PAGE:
It’s possible to re-enter a dream after you wake up. If you wake up from a dream and want to try and return to it, there are a couple of steps to follow.

First, keep very still. Next, try and focus your mind on a simple task (such as counting) while you fall asleep. By doing this, you may be able to re-enter the dream you just left, but be able to keep your conscious awareness when you sleep.

This effectively turns the normal dream you were having into one where you can alter and control the plot of the dream. Unfortunately, it isn’t a reliable technique (researchers estimate it works about one in four times).

5. Light and sound stimulation

Some people use commercially available devices to try to induce lucid dreams. These are typically face masks which produce light stimuli while you sleep.

The theory behind these products is that the light stimuli that the masks create will be incorporated into your dreams and trigger lucidity.

Sound stimulation works on a similar basis. A particular type of sound, known as ‘binaural beats,’ are thought to be effective in inducing lucid dreams.

Binaural beats might sound like a left-field music genre, but in fact it’s the technical name for an auditory illusion that occurs when sounds of different tones are played into each of the dreamer’s ears.

You can find many examples of recordings of binaural beats for free online which you can listen to as you fall asleep.

Closing thoughts

As I’ve mentioned, it appears that teens have more lucid dreams than children and adults. This means that older dreamers may need to try a few different techniques to find a method that works for them.

Some of the methods for inducing lucid dreaming may work best in combination. Sound stimulation on its own might not work for you, but when combined with keeping a dream diary and practicing the MILD technique, you might find your chances of experiencing a lucid dream increase.

As you get better at turning your normal dreams into lucid dreams, you might want to think about how you can shape your dream plots to improve your real life skills.

Some top athletes are using lucid dreaming to practice and hone their abilities. You could do the same with skills that would benefit your waking life.

Your thoughts and tips for lucid dreaming

In some ways I’ve just scratched the tip of the lucid dreaming iceberg in this article, and there are many more theories, techniques and ideas about it.

So I’d love to hear what your experiences are of lucid dreaming. Can you fully control your dreams? Which technique has or hasn’t worked for you?

And if you have any tips to share, I’m sure other readers will appreciate them.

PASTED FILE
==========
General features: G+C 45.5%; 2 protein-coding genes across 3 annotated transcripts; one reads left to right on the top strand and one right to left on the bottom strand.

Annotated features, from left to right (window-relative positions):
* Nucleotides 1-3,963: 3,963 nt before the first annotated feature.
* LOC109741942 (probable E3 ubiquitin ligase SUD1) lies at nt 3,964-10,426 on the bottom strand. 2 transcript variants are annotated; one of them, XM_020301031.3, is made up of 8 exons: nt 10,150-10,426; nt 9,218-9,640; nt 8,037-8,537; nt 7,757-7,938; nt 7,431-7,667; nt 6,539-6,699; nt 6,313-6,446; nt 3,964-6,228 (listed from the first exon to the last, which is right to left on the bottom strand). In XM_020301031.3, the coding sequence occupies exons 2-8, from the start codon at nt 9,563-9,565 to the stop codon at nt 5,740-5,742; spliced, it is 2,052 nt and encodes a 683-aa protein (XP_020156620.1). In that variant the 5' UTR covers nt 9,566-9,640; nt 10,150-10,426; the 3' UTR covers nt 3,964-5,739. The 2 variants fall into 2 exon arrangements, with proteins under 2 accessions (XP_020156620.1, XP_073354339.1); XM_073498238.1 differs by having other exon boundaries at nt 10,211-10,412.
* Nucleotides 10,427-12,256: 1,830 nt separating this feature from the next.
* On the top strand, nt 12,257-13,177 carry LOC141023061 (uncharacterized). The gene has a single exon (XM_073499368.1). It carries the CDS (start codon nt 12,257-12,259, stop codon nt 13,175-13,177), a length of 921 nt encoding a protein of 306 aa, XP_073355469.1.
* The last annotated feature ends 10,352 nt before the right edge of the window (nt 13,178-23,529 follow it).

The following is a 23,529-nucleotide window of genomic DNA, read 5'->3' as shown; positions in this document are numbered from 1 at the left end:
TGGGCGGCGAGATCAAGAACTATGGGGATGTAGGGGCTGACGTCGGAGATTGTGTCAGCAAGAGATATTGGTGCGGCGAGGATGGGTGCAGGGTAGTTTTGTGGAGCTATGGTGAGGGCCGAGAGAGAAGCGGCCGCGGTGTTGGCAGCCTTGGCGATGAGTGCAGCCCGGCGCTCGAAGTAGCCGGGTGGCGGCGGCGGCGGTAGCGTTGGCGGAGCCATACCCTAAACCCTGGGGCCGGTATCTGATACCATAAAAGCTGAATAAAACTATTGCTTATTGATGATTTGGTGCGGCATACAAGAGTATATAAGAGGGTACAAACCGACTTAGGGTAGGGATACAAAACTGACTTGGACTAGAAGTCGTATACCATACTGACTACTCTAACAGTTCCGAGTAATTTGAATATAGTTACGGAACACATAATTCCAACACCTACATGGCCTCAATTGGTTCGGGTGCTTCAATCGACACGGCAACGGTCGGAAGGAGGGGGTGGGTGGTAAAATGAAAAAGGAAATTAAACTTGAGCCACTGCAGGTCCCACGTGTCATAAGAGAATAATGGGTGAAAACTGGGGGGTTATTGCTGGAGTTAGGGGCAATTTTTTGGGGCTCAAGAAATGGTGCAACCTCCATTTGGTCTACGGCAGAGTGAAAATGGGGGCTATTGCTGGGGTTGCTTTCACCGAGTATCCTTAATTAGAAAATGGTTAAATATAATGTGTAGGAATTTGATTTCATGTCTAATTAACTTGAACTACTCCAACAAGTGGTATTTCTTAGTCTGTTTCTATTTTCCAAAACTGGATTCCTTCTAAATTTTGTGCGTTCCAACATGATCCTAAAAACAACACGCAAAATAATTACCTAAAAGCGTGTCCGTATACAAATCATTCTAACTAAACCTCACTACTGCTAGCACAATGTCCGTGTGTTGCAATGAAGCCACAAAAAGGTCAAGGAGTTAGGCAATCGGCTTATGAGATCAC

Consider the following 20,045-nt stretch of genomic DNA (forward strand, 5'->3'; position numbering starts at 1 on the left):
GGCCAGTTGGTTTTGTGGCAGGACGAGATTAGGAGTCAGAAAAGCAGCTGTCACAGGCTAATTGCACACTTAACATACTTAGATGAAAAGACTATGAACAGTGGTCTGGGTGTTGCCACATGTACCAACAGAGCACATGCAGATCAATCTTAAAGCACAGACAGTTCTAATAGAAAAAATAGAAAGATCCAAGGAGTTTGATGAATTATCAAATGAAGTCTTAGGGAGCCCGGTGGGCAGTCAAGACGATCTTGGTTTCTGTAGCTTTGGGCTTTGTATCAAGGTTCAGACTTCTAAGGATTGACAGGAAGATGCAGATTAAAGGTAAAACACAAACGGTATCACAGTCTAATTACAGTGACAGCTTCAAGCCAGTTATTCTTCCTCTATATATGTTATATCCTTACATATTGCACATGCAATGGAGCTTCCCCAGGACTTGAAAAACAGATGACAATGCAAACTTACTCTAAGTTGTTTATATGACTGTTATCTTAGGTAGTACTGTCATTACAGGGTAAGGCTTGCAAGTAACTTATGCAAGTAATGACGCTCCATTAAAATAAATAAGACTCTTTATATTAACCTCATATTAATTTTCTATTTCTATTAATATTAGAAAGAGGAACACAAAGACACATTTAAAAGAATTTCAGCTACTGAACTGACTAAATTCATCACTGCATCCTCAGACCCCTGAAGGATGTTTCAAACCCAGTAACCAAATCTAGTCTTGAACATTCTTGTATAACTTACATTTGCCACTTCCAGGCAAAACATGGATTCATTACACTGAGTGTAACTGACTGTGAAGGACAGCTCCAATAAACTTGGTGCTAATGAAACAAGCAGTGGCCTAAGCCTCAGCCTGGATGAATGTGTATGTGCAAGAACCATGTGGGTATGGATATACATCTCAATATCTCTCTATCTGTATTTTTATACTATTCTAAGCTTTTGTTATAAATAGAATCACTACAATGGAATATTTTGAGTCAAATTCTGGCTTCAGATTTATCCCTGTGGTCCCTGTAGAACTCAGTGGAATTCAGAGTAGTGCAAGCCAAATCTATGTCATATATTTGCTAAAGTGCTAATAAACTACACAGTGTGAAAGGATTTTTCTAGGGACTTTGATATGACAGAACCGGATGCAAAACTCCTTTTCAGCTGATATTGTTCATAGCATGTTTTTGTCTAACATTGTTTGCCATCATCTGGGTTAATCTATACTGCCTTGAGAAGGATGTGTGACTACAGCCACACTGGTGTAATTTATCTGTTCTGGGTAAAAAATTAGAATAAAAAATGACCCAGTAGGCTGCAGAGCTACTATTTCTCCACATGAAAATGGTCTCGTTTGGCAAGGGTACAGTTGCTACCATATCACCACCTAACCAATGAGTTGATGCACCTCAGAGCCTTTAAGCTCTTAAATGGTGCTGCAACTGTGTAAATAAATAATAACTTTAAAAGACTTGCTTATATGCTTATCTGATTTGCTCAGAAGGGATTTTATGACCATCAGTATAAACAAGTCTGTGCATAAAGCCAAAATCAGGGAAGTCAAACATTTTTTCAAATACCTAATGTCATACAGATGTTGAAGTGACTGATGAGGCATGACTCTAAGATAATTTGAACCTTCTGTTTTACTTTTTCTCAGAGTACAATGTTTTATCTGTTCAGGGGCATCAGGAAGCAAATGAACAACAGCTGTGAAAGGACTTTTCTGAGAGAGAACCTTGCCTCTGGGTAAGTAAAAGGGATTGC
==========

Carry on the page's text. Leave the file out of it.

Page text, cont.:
2 thoughts on “Lucid Dreaming: How To Control Your Dreams”

  1. Sir,
    Great information. I just spent well over an hour writing a comment and some information and I think it was Zapped.
    It is very late and I can’t do it again but the overview for your information anyways was did I do lucid dreaming including proper moral decisions problem solving math equations visiting deceased people again pre-selecting vacation spots exploring designing inventing flying tasting smelling feeling. I endorsed your views and thank you as well as encouraged others to look into it or keep at it. I only did this because it would not have my name published and I want to help others I just don’t want to be on the tabloids tomorrow. And the phase 2 part that I never got into was not lucid dreaming but still dreams. Some of them were repetitive. Dreams in color and extreme detail. And since you’re studying this and I appreciate the information at risk of sounding like a nutcase I can tell you that I got an IQ a couple clicks below genius 63 year old male no mental conditions are drugs but I have always been interested in the mind and the Brain and pushing it far past what we limit ourselves to use. I actually have never studied it but since the age of probably 13 I wanted to build a deprivation tank and I believe that we can use self hypnosis or regular hypnosis and I believe that we could reach deeper back into our minds than we can imagine. I have been in another country and had top Scholars traveling probably 400 to 800 miles at the request of some high-level persons and have them investigate facts and confirm some things that are fairly mind-blowing that probably 70% of the people would be in disbelief over but it’s as real as can be. Some things to be perfectly honest that it scared the s*** out of me.
    Anyways good luck to whatever you’re doing I’m sorry I think my letter got lost in never-never Internet land.
    Take care and do some good things for people. We need it

    1. Hi Dan
      Thanks for your comment – which didn’t get lost in the never-never land this time around. It was certainly interesting to read about your experience!